People like former Oakland resident Van Jones -- for a time the White House's "Green Czar" -- predicted that the emerging green economy would lift low-income communities out of poverty. In response to the flood of federal funding, hundreds of "green job training" programs sprung up around the country. But according to a 2011 report by the Department of Labor, many couldn't do what they promised -- get their graduates into steady, well-paying jobs.

Carol Zabin, a labor researcher at UC Berkeley, says there was a misconception that green jobs were somehow different from regular occupations. She says most green jobs -- at least the ones in the big sectors of energy efficiency and renewables -- are really construction jobs.

"So we made a pretty big mistake I think," she say, "in developing a lot of short-term green jobs training that weren't really related to these broader occupations."

Broadening the Definition of a Green Job

Like Rising Sun in Berkeley, Solar Richmond started as more of a traditional job training model -- in this case for solar panel installation. It's now grown into something more complex, with other types of training, and job opportunities built right into the organization. In the city of Richmond, unemployment is high --about 4% higher than the national average. And median family income is about 12% less than in California as a whole.

Akeele Carter, Solar Richmond's program manager, says there just weren't enough jobs out there for her solar installation graduates. So the organization branched out into marketing, advocacy, and outreach. And with the help of partners like the City of Richmond, they created paid positions -- within the organization -- that used those skills.

"Because some people aren't meant to go on the roof," she says. "Some people like to talk and advocate, and they like to go out and meet people, and they like to canvas, or even sales."

According to the Solar Richmond website, they've created over 300 temporary jobs and 50 permanent ones since 2006. But Carter, who went through the program herself, says its about more than just job training.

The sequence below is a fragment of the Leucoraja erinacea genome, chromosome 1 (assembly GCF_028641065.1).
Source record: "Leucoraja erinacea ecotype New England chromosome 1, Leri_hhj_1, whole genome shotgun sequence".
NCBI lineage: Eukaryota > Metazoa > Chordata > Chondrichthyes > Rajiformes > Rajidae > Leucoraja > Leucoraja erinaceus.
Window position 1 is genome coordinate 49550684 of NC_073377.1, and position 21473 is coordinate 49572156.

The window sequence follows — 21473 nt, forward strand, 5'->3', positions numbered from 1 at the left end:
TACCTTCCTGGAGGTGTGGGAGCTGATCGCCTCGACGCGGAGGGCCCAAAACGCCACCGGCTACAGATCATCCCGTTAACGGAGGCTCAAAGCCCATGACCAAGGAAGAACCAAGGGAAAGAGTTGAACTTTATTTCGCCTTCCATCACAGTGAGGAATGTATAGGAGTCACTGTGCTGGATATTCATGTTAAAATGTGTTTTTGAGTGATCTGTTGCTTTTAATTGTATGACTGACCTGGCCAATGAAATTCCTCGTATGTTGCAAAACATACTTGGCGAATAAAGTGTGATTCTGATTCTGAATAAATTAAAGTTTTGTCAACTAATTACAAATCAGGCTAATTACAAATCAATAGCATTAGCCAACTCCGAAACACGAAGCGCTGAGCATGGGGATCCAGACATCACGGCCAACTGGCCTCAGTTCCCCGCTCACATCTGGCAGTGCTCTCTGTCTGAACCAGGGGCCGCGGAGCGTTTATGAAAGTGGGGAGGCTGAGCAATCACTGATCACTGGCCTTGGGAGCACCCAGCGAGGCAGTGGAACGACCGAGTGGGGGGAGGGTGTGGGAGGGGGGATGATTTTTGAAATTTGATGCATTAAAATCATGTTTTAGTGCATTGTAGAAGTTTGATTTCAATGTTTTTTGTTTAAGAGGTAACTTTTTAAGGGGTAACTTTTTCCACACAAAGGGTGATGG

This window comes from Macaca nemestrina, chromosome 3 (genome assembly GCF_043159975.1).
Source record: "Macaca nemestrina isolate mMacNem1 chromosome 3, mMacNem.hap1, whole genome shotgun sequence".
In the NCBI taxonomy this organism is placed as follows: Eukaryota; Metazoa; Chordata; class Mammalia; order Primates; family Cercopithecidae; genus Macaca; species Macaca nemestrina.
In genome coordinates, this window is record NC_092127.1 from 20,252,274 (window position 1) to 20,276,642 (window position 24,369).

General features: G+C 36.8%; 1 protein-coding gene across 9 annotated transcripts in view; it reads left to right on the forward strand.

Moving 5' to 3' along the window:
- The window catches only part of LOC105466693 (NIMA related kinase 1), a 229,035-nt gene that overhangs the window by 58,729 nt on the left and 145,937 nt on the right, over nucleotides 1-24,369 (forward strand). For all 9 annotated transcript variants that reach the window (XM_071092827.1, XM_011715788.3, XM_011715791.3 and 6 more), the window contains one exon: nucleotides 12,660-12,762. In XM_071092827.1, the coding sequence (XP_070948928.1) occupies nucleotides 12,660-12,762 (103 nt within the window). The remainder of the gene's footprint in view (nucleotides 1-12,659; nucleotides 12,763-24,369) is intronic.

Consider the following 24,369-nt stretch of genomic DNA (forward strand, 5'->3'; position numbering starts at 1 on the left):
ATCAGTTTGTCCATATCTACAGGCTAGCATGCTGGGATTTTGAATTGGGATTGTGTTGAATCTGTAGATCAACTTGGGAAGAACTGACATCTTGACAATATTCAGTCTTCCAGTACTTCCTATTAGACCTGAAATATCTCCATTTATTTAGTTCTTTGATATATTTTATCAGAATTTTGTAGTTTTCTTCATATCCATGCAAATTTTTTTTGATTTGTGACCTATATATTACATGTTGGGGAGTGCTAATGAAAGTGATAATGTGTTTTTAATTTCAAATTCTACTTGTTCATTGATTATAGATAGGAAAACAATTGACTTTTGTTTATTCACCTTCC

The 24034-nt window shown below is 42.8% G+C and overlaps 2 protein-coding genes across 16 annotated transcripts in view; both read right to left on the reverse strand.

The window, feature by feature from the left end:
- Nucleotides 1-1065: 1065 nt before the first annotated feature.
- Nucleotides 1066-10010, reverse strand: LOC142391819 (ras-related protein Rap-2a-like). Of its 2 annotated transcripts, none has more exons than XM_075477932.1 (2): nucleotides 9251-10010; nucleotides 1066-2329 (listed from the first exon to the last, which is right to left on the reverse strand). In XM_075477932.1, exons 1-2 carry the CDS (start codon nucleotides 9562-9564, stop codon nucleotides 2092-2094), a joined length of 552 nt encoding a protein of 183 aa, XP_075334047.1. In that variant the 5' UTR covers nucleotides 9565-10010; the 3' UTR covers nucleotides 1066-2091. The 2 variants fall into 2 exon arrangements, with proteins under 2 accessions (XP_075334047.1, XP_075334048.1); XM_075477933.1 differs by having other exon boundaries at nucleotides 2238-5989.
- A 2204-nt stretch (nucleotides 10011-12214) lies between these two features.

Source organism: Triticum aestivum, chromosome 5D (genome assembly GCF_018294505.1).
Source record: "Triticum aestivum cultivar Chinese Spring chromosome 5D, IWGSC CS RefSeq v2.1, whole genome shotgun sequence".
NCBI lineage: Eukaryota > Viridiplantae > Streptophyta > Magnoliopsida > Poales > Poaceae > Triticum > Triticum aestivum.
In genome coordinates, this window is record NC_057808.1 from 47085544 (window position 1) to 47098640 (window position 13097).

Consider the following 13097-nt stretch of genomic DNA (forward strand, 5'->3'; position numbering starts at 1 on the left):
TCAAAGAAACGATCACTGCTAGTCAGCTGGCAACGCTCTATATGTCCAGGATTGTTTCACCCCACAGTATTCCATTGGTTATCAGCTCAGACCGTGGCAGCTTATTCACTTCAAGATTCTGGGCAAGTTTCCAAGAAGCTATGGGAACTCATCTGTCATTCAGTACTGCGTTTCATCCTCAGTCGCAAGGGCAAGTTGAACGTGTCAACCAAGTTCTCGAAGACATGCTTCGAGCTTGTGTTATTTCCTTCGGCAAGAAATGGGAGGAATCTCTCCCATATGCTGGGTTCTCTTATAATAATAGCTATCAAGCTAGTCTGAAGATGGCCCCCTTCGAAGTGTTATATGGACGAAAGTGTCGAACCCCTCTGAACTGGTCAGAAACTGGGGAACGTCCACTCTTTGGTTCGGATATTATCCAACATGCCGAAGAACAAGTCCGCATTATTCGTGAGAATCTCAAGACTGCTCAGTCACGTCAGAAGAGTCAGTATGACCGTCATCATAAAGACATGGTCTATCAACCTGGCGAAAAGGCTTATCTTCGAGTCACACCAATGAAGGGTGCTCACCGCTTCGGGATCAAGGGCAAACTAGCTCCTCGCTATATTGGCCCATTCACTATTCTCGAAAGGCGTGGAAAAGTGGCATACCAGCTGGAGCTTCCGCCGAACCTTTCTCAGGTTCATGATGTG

"They have to be built up," she says, "to have that confidence and say, 'You know, I may be from a low-income community, but there's so many skills that I have innately inside of me, and talent that I need to tap into. That's going to allow me to get that job -- whether it's green, blue or white.'"

22-year-old Lela Turner found Solar Richmond's training program after a year of community college. She learned the carpentry and construction trade, but also skills like meditation, public speaking, and time management.

"I got my license, I got my first apartment, I got a lot of stuff," Turner says. "I got my first car through Solar Richmond -- they helped me out with so much stuff."

She now works as an administrative assistant in the main office. She's also one of four people -- and the only woman -- chosen to start Solar Richmond's new solar installation co-op, Pamoja Energy Solutions.

Labor researcher Carol Zabin says in-house initiatives like the co-op are a good response to the lack of green jobs. But most graduates of training programs go into entry-level jobs, which are often low-wage or short-term. Zabin says that placing people into better-paying jobs is a link that's often broken.

"It's also the link that's most challenging for organizations that sit in the position of training at-risk youth and low income folks, and folks with barriers to employment," she says. "Because they don't have any control over the whole system. And they don't have any control over how jobs get created.

And especially since the stimulus funding has run out, they don't have the money to just create hundreds of jobs on their own. So, even though Lela Turner says she's happy to be working at Solar Richmond, she actually has to have another job to make ends meet. "I also work at Ross as a retail associate," she says. "I'm in the fitting room and I'm a cashier. So I work normally six days a week."

Pazhae Horace is also glad to be where she's at this summer, doing green house calls for Rising Sun. But she says she's looking further down the road.

"I'm planning on going back to school for like business and communications, so that I can get a degree, further my career that way," she says. "And maybe stay in this nonprofit, or stay in the green field."

The "green field" may not have the same luster it did a few years ago. But for these young people just entering the workforce, it's still a good place to start.